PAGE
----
To give an arbitrary example, let's say that I'm storing two objects, Item and Box, in the same database.

These objects have a one-to-one relationship.

Item has the following properties:

  • ID (string)
  • BoxID (string)
  • Price (int)

Box has the following properties:

  • ID (string)
  • ItemID (string)
  • ItemLastUpdated (timestamp)

Whenever Item's price changes, Box's ItemLastUpdated must be updated as well:

try {
    item.price = newPrice;
} catch (Exception e) {
    // Handle the Exception.

try {
    box.itemLastUpdated = now;
} catch (Exception e) {
    // Handle the Exception.

My question concerns the scenario where a database outage causes boxRepository.Save() to fail.

Because itemRepository also uses the same database, it won't be able to rollback its last change.

item's data is now bad because it has stayed modified despite needing a rollback.


Our current architecture cannot use transactions because it is using interfaces to work with databases and therefore cannot assume that a given database has transactions built-in.

If we assume that whatever database we use will have transactions, how do we recode the above code to use them? We are currently using different repositories to work with different tables.

Will creating a "master object" to collate all changes and attempt a transaction suffice, or is there a better way?

  • 1
    Can you use transactions? – jonrsharpe Jan 20 '20 at 8:45
  • Relevant: What is atomicity? – John Wu Jan 20 '20 at 8:46
  • @jonrsharpe For this particular project, no. – Floating Sunfish Jan 20 '20 at 9:52
  • 1
    @FloatingSunfish if inconsistent data are unacceptable, use database transactions. What is the reason that you can't use transactions? Technical (hard) or policy (soft, can be overridden if needed)? – Hans-Martin Mosner Jan 20 '20 at 11:06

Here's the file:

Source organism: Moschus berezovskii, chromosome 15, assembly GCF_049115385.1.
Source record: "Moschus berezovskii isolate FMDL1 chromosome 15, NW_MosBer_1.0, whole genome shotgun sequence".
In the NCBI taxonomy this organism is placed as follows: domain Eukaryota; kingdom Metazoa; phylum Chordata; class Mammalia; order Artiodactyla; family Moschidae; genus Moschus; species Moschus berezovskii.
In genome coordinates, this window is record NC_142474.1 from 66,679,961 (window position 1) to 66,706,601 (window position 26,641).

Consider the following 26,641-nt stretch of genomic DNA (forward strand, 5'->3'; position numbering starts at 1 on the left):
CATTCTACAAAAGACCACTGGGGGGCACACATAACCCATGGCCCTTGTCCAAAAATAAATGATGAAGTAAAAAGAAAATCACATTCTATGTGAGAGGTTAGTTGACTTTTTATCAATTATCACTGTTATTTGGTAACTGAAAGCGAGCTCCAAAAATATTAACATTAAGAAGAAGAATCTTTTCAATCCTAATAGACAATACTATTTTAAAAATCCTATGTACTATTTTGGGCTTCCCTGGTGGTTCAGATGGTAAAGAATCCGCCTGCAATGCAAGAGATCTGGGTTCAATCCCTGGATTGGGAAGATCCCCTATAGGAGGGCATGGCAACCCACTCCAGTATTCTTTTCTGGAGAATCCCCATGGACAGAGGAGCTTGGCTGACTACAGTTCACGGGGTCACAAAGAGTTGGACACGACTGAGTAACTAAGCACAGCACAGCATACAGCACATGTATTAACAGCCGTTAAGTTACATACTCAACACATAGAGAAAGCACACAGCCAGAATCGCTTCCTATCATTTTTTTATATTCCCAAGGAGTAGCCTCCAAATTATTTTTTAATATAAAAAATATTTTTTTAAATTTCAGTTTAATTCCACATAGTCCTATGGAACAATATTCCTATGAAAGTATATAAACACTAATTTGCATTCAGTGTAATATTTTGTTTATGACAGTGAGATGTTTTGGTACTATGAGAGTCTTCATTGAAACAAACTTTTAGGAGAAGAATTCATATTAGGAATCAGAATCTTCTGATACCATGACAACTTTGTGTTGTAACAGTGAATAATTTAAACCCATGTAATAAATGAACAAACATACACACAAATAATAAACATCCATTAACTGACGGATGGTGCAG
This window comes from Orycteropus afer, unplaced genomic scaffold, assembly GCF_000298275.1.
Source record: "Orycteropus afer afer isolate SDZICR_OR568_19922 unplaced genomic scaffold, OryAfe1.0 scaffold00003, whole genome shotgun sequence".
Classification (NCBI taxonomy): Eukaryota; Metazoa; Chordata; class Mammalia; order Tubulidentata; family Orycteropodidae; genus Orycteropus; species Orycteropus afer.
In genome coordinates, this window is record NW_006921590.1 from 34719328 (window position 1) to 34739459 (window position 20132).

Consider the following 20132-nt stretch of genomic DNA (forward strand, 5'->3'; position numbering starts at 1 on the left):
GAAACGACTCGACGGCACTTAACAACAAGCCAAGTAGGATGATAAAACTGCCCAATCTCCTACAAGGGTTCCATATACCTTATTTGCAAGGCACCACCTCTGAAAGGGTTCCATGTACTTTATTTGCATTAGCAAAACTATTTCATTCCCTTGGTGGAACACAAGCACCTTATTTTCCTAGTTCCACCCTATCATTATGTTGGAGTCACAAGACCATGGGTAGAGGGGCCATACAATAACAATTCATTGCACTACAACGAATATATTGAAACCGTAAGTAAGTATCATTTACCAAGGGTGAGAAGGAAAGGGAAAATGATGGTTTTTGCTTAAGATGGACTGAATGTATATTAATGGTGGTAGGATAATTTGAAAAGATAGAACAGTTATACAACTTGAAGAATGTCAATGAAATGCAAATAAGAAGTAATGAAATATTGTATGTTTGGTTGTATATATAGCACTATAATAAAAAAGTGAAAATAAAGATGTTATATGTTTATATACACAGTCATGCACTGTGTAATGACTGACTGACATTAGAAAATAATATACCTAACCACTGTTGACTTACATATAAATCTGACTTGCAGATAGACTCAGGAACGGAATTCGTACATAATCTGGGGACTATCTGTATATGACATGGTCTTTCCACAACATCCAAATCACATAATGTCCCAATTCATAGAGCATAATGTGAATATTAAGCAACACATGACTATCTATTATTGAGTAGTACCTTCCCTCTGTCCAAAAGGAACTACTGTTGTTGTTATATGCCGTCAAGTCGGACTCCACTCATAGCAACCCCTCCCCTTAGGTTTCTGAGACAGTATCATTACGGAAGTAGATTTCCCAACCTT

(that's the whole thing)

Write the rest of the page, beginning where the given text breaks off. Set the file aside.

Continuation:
• 1
    Modeling the concept of transactions isn't a bad thought. Most databases these days do support them, even some NoSQL databases. For the ones that don't, you can either make the transaction concept a no-op, or simulate their effect for your database. – Berin Loritsch Jan 24 '20 at 13:40

Following the advice we got from the community, we have decided to alter our architecture to assume that our database technology will know how to use transactions (or some other equivalent).

We will have a master object that transactions will be fed to. These transactions can contain any number of destructive queries (insert, update, delete) in whatever order the client needs them to occur.

The master object will then attempt to execute said transactions which should guarantee that it's an all-or-nothing operation.

Many thanks to everyone who helped!

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